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So why do some artists still care about winning a Grammy?

According to the Grammy website, the organization considers itself to be the highest honour in music and are the only peer-recognized music award, meaning experts in the field ranging from songwriters, producers, audio engineers etc., vote in categories of their expertise.

Higgins says that despite the Grammys claiming they’re the most prestigious, the awards show has never been a gauge of what’s cool or trendy.

“Artists such as 2Pac have never won Grammys, so there’s some real credibility issues when most of the greatest R&B and hip-hoppers have never won a Grammy,” he said.

“The opinion shared by many, including Black music practitioners, is that the Grammy Awards is a bunch of suits that are disconnected from contemporary culture and youth culture.”

Although there is no cash prize for taking home an accolade, winners have benefitted from what NPR calls a financial “Grammy Bump.” Many winning albums quickly soar to the top of the charts, and artists who’ve snagged a golden gramophone have also seen a surge of 55 per cent in concert ticket sales and producer fees following their win, according to Forbes.

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While many artists don’t earn much from streams — Spotify doles out four cents per listen — Lee says the exposure they offer can open the door for more opportunities. After releasing songs on SoundCloud in 2013 and 2014, she pivoted to Apple Music and Spotify as the platforms’ popularity grew. She uploaded her music independently and by 2018 had a million streams in upwards of 60 countries.

“As I gained more momentum and more streams, I was able to sign a distribution deal with a bigger distribution company,” she said. “I’d attribute streaming services to a lot of my success.”

In 2017, #GrammysSoWhite emerged when Black artists lost in all the major categories. In response, the Grammys introduced measures to improve the voting process, including inviting new members from diverse backgrounds.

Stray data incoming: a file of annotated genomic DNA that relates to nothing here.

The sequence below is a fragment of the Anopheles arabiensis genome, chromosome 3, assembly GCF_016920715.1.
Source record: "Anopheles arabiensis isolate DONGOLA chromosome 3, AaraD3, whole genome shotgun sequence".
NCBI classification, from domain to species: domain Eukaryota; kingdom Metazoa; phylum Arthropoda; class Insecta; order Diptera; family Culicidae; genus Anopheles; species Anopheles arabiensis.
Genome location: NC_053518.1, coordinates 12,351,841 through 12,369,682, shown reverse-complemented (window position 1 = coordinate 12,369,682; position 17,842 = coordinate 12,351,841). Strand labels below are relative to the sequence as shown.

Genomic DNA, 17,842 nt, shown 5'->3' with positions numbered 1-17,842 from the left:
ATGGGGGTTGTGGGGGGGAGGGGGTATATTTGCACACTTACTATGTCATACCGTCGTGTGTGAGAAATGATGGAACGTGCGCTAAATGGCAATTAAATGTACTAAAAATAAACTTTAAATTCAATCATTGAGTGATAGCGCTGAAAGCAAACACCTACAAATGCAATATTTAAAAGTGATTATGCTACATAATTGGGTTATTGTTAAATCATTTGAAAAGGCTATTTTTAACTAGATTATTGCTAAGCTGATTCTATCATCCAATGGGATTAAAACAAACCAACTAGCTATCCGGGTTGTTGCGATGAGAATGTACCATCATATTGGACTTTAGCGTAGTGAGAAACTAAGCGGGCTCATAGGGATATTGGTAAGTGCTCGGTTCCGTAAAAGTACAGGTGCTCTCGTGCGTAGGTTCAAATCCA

The Grammys did not immediately respond to requests for comment on the efficacy of the measures, but their website outlines their diversity and inclusion task force’s efforts, which include recommendations on gender parity, a diversity mission statement and more.

Higgins says that despite those changes, he doubts the voting membership will accurately reflect the diverse American demographic.

“I think what’s happening now is the gatekeeper culture that the Grammys represents will fade into irrelevance,” he said.

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This year, several Grammy categories failed to feature racialized artists, including Best Children’s Album. In an unprecedented move, three of the five acts up for the award — all independent artists —  refused their nominations to protest the all-white category.

Lee says this is one benefit to being independent, as doing things yourself allows artists to push for change and succeed on their own terms.

“I think it’s really important as an independent artist to define what success looks like for you because it looks different for everybody,” she said.

Natalie Harmsen is a Toronto-based journalist who often writes about arts and culture. You can find her on Twitter.